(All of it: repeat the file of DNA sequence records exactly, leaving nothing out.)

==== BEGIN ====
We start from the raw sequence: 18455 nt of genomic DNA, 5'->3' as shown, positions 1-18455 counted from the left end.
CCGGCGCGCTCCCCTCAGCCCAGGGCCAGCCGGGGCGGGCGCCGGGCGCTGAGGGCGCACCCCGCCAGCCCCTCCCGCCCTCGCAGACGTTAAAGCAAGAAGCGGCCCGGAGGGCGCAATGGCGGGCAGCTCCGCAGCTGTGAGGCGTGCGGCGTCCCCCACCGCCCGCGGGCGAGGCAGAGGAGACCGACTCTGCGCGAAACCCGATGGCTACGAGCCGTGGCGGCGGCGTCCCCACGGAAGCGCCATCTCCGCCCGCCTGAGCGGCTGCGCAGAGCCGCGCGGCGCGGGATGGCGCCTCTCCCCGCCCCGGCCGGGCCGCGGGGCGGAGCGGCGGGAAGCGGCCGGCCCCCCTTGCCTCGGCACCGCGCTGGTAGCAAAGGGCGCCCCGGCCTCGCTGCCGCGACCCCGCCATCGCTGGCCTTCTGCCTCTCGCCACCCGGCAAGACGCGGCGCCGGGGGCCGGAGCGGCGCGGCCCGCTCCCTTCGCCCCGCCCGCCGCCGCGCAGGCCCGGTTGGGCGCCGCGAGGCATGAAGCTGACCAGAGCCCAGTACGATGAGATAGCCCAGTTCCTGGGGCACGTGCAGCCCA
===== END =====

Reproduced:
We start from the raw sequence: 18455 nt of genomic DNA, 5'->3' as shown, positions 1-18455 counted from the left end.
CCGGCGCGCTCCCCTCAGCCCAGGGCCAGCCGGGGCGGGCGCCGGGCGCTGAGGGCGCACCCCGCCAGCCCCTCCCGCCCTCGCAGACGTTAAAGCAAGAAGCGGCCCGGAGGGCGCAATGGCGGGCAGCTCCGCAGCTGTGAGGCGTGCGGCGTCCCCCACCGCCCGCGGGCGAGGCAGAGGAGACCGACTCTGCGCGAAACCCGATGGCTACGAGCCGTGGCGGCGGCGTCCCCACGGAAGCGCCATCTCCGCCCGCCTGAGCGGCTGCGCAGAGCCGCGCGGCGCGGGATGGCGCCTCTCCCCGCCCCGGCCGGGCCGCGGGGCGGAGCGGCGGGAAGCGGCCGGCCCCCCTTGCCTCGGCACCGCGCTGGTAGCAAAGGGCGCCCCGGCCTCGCTGCCGCGACCCCGCCATCGCTGGCCTTCTGCCTCTCGCCACCCGGCAAGACGCGGCGCCGGGGGCCGGAGCGGCGCGGCCCGCTCCCTTCGCCCCGCCCGCCGCCGCGCAGGCCCGGTTGGGCGCCGCGAGGCATGAAGCTGACCAGAGCCCAGTACGATGAGATAGCCCAGTTCCTGGGGCACGTGCAGCCCA